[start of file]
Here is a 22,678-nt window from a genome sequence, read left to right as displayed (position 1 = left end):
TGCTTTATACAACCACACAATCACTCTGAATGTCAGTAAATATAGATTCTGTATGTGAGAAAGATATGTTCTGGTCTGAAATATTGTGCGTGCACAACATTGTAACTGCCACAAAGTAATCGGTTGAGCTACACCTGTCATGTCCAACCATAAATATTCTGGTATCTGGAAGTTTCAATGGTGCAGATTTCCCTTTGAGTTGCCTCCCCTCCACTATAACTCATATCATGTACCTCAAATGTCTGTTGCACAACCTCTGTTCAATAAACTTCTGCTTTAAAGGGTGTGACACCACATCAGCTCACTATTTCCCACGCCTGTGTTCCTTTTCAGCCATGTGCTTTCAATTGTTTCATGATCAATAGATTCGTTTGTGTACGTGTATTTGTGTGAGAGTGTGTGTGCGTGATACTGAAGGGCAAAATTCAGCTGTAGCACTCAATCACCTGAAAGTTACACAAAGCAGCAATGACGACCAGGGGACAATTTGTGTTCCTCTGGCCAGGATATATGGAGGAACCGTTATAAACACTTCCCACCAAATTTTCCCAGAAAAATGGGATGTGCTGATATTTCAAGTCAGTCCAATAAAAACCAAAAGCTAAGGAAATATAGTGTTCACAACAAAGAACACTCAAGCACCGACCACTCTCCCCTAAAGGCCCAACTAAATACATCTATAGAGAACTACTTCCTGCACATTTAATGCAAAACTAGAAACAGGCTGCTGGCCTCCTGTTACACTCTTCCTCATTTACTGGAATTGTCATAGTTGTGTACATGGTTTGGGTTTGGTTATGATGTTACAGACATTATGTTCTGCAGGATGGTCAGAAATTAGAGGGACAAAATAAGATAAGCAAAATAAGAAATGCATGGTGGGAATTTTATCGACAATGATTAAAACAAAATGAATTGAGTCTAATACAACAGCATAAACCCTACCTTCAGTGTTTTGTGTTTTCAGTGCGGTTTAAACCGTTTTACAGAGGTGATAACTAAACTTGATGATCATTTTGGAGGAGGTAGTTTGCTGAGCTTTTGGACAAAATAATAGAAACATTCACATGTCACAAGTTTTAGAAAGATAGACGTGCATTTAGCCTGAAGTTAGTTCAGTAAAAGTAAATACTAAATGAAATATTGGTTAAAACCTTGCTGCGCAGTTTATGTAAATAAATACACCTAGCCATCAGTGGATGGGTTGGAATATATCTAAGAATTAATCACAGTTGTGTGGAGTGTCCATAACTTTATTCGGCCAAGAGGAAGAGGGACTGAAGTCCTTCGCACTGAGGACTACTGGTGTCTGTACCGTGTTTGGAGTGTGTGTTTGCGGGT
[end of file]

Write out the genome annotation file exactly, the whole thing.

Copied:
Here is a 22,678-nt window from a genome sequence, read left to right as displayed (position 1 = left end):
TGCTTTATACAACCACACAATCACTCTGAATGTCAGTAAATATAGATTCTGTATGTGAGAAAGATATGTTCTGGTCTGAAATATTGTGCGTGCACAACATTGTAACTGCCACAAAGTAATCGGTTGAGCTACACCTGTCATGTCCAACCATAAATATTCTGGTATCTGGAAGTTTCAATGGTGCAGATTTCCCTTTGAGTTGCCTCCCCTCCACTATAACTCATATCATGTACCTCAAATGTCTGTTGCACAACCTCTGTTCAATAAACTTCTGCTTTAAAGGGTGTGACACCACATCAGCTCACTATTTCCCACGCCTGTGTTCCTTTTCAGCCATGTGCTTTCAATTGTTTCATGATCAATAGATTCGTTTGTGTACGTGTATTTGTGTGAGAGTGTGTGTGCGTGATACTGAAGGGCAAAATTCAGCTGTAGCACTCAATCACCTGAAAGTTACACAAAGCAGCAATGACGACCAGGGGACAATTTGTGTTCCTCTGGCCAGGATATATGGAGGAACCGTTATAAACACTTCCCACCAAATTTTCCCAGAAAAATGGGATGTGCTGATATTTCAAGTCAGTCCAATAAAAACCAAAAGCTAAGGAAATATAGTGTTCACAACAAAGAACACTCAAGCACCGACCACTCTCCCCTAAAGGCCCAACTAAATACATCTATAGAGAACTACTTCCTGCACATTTAATGCAAAACTAGAAACAGGCTGCTGGCCTCCTGTTACACTCTTCCTCATTTACTGGAATTGTCATAGTTGTGTACATGGTTTGGGTTTGGTTATGATGTTACAGACATTATGTTCTGCAGGATGGTCAGAAATTAGAGGGACAAAATAAGATAAGCAAAATAAGAAATGCATGGTGGGAATTTTATCGACAATGATTAAAACAAAATGAATTGAGTCTAATACAACAGCATAAACCCTACCTTCAGTGTTTTGTGTTTTCAGTGCGGTTTAAACCGTTTTACAGAGGTGATAACTAAACTTGATGATCATTTTGGAGGAGGTAGTTTGCTGAGCTTTTGGACAAAATAATAGAAACATTCACATGTCACAAGTTTTAGAAAGATAGACGTGCATTTAGCCTGAAGTTAGTTCAGTAAAAGTAAATACTAAATGAAATATTGGTTAAAACCTTGCTGCGCAGTTTATGTAAATAAATACACCTAGCCATCAGTGGATGGGTTGGAATATATCTAAGAATTAATCACAGTTGTGTGGAGTGTCCATAACTTTATTCGGCCAAGAGGAAGAGGGACTGAAGTCCTTCGCACTGAGGACTACTGGTGTCTGTACCGTGTTTGGAGTGTGTGTTTGCGGGT